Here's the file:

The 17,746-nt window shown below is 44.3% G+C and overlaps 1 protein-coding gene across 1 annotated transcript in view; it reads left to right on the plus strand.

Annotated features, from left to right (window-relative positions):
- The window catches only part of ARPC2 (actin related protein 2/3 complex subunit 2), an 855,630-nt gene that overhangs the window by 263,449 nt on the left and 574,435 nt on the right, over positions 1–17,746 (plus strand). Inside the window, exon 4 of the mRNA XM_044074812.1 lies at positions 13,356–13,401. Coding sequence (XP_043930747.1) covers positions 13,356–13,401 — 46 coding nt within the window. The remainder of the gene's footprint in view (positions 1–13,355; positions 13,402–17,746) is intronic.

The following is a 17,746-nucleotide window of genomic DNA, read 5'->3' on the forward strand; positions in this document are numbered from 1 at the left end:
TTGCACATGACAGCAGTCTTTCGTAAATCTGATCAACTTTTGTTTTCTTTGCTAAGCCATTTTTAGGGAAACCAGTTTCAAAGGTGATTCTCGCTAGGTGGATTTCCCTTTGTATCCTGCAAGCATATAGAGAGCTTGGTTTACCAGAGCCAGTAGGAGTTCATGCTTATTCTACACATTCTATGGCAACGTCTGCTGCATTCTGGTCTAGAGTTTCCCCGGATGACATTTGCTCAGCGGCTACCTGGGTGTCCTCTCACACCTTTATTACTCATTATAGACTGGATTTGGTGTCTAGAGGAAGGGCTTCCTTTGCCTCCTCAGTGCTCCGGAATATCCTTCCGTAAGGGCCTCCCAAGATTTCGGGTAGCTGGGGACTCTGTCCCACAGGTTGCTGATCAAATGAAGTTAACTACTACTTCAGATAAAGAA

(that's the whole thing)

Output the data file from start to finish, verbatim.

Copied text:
The 17,746-nt window shown below is 44.3% G+C and overlaps 1 protein-coding gene across 1 annotated transcript in view; it reads left to right on the plus strand.

Annotated features, from left to right (window-relative positions):
- The window catches only part of ARPC2 (actin related protein 2/3 complex subunit 2), an 855,630-nt gene that overhangs the window by 263,449 nt on the left and 574,435 nt on the right, over positions 1–17,746 (plus strand). Inside the window, exon 4 of the mRNA XM_044074812.1 lies at positions 13,356–13,401. Coding sequence (XP_043930747.1) covers positions 13,356–13,401 — 46 coding nt within the window. The remainder of the gene's footprint in view (positions 1–13,355; positions 13,402–17,746) is intronic.

The following is a 17,746-nucleotide window of genomic DNA, read 5'->3' on the forward strand; positions in this document are numbered from 1 at the left end:
TTGCACATGACAGCAGTCTTTCGTAAATCTGATCAACTTTTGTTTTCTTTGCTAAGCCATTTTTAGGGAAACCAGTTTCAAAGGTGATTCTCGCTAGGTGGATTTCCCTTTGTATCCTGCAAGCATATAGAGAGCTTGGTTTACCAGAGCCAGTAGGAGTTCATGCTTATTCTACACATTCTATGGCAACGTCTGCTGCATTCTGGTCTAGAGTTTCCCCGGATGACATTTGCTCAGCGGCTACCTGGGTGTCCTCTCACACCTTTATTACTCATTATAGACTGGATTTGGTGTCTAGAGGAAGGGCTTCCTTTGCCTCCTCAGTGCTCCGGAATATCCTTCCGTAAGGGCCTCCCAAGATTTCGGGTAGCTGGGGACTCTGTCCCACAGGTTGCTGATCAAATGAAGTTAACTACTACTTCAGATAAAGAA